Government Considers Banning Lead in Children's Jewelry
Thursday, December 7, 2006
The staff of the Consumer Product Safety Commission has recommended that the commission effectively ban the lead in children's metal jewelry, citing the risk of lead poisoning.
The proposal is subject to public comment and would require approval by the full commission, which is scheduled to vote next week.
Lead paint in older homes remains the top cause of lead poisoning in children. But the potential for children to ingest lead by sucking on or swallowing toy jewelry has led to 14 recalls of more than 160 million items since 2004.
Lead, which is used to add heft to toy and costume jewelry, can harm brain development in children if ingested. Even small amounts of lead can have adverse health effects because it lingers in the body. Jewelry containing lead can be found in vending machines, dollar stores, department stores, and big-box retailers.
In rare cases, lead poisoning from toy jewelry can be fatal. In March, Reebok recalled 300,000 promotional charm bracelets after the death of Jarnell Brown, a 4-year-old Minneapolis boy. He had swallowed a charm that was 99 percent lead.
The proposed ban followed a stepped-up effort by the agency to get producers and importers to meet voluntary guidelines.
"We don't want to have another experience such as the child in Minneapolis," CPSC spokesman Scott Wolfson said. "We want to improve safety by being simpler in what our policy is."
The proposal was in response to a petition from the Sierra Club requesting a ban on all toy jewelry containing lead. The CPSC staff recommended that the agency prohibit any piece of metal jewelry with lead content exceeding 0.06 percent.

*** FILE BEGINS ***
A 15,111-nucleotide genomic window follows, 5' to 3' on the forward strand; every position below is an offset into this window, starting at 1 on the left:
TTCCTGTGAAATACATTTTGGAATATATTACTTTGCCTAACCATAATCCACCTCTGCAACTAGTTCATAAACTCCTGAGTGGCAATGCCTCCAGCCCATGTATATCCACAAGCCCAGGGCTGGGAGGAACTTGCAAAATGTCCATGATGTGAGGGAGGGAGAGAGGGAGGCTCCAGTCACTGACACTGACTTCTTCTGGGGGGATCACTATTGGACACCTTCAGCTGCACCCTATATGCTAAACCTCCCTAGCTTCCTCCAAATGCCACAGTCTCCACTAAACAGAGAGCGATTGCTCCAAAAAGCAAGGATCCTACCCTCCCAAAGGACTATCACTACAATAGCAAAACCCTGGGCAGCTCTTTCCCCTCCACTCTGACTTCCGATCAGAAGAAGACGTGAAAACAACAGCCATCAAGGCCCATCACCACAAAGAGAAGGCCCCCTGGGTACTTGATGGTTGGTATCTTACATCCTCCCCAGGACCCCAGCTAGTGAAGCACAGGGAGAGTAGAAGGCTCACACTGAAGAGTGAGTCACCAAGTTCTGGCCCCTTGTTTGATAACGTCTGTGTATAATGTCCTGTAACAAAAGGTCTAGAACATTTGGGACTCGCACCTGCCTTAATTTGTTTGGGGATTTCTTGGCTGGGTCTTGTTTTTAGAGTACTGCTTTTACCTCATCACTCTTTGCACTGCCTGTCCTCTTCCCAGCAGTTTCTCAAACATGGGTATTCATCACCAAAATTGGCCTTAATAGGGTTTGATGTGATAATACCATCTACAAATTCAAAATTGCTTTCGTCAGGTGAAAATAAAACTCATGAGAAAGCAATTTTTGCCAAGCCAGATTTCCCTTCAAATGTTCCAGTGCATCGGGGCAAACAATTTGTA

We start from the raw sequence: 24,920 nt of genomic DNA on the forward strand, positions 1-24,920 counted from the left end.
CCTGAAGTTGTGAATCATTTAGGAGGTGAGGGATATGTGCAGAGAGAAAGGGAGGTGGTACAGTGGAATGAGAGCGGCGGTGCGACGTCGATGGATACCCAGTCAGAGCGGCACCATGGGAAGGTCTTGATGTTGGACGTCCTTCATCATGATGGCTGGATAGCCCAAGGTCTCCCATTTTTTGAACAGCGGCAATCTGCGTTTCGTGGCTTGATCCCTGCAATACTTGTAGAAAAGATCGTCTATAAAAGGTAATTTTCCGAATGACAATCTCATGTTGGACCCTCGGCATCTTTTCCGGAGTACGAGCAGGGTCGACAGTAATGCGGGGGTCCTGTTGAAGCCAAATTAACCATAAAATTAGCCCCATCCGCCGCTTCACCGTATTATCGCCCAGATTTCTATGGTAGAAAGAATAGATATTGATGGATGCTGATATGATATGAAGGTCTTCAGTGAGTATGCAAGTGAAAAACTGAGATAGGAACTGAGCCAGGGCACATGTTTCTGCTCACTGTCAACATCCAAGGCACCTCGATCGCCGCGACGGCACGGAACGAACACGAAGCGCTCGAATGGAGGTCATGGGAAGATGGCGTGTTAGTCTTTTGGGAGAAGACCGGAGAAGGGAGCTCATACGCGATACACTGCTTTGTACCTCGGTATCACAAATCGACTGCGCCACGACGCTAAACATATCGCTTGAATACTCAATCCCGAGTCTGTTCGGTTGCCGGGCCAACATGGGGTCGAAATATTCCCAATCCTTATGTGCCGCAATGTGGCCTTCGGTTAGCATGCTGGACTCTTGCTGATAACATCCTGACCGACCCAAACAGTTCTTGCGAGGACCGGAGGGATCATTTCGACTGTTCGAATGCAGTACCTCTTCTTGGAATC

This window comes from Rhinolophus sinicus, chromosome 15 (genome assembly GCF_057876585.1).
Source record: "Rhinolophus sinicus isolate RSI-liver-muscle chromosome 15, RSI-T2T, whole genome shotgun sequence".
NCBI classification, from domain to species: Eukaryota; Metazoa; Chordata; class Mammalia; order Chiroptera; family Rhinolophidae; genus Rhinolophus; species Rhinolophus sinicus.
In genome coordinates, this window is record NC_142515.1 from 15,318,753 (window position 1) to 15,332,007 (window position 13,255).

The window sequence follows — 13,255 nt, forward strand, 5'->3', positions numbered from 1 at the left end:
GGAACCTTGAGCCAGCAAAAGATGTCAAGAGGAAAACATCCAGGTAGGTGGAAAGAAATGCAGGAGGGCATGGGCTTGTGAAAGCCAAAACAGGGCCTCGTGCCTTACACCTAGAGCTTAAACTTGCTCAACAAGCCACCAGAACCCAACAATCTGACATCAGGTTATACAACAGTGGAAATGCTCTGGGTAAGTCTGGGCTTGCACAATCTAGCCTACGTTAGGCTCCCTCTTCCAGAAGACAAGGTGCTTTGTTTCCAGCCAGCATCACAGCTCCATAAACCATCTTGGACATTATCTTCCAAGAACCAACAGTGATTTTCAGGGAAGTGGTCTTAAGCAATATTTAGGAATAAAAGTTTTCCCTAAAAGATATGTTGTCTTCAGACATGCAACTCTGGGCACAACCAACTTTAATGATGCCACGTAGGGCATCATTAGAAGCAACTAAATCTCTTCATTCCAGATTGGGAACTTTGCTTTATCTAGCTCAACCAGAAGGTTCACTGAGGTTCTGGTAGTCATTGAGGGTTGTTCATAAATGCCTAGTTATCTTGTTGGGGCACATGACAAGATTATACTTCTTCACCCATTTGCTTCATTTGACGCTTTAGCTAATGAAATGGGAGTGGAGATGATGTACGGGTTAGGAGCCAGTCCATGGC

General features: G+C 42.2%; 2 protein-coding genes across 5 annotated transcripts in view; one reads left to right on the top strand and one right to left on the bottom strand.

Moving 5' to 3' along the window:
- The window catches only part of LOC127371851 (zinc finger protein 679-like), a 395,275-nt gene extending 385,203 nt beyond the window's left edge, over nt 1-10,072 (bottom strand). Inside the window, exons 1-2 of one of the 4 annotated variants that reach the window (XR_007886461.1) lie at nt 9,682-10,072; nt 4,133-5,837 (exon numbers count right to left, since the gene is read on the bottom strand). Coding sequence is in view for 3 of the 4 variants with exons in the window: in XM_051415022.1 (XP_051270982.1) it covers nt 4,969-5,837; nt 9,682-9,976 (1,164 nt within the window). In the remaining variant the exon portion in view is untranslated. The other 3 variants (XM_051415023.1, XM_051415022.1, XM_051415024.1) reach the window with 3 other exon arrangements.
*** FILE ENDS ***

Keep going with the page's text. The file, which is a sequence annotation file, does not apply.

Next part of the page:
The Sierra Club also has sued the Environmental Protection Agency over the issue. It unsuccessfully petitioned the EPA to require companies to provide health and safety studies on lead in their products and to make companies that have previously recalled toy jewelry show they have made necessary changes.
Under the Toxic Substances Act, both the EPA and the CPSC have jurisdiction over lead in toy jewelry, according to EPA spokeswoman Enesta Jones. The EPA denied the Sierra Club's petition because what it requested would have been beyond the agency's authority, Jones said. The group's lawsuit, filed in September, is pending.
The EPA has sparked controversy about what previously was a prime source of lead exposure: air pollution.
Lead air pollution has dropped more than 90 percent in most of the country since the government started regulating vehicle emissions in the 1970s, driving public attention to other sources of lead, such as paint and toys.
But regulation of lead air pollution could take center stage again after the EPA said on Tuesday that it might consider revoking national lead air quality standards.
The comment, made in a draft staff paper, prompted an angry response yesterday from Rep. Henry A. Waxman (D-Calif.), who is to become chairman of the House Government Reform Committee in January. He urged Stephen L. Johnson, the EPA's administrator, to renounce the proposal immediately. "A federal abandonment of a national standard for lead air pollution would remove an important federal protection and send the wrong message to state and local governments, health professionals and the American people," Waxman said.
William Wehrum, acting director of the EPA's office of air and radiation, said in a written statement that the EPA was "committed to improving upon our record of protecting the public from lead exposure and is examining the role a national standard plays in accomplishing this goal."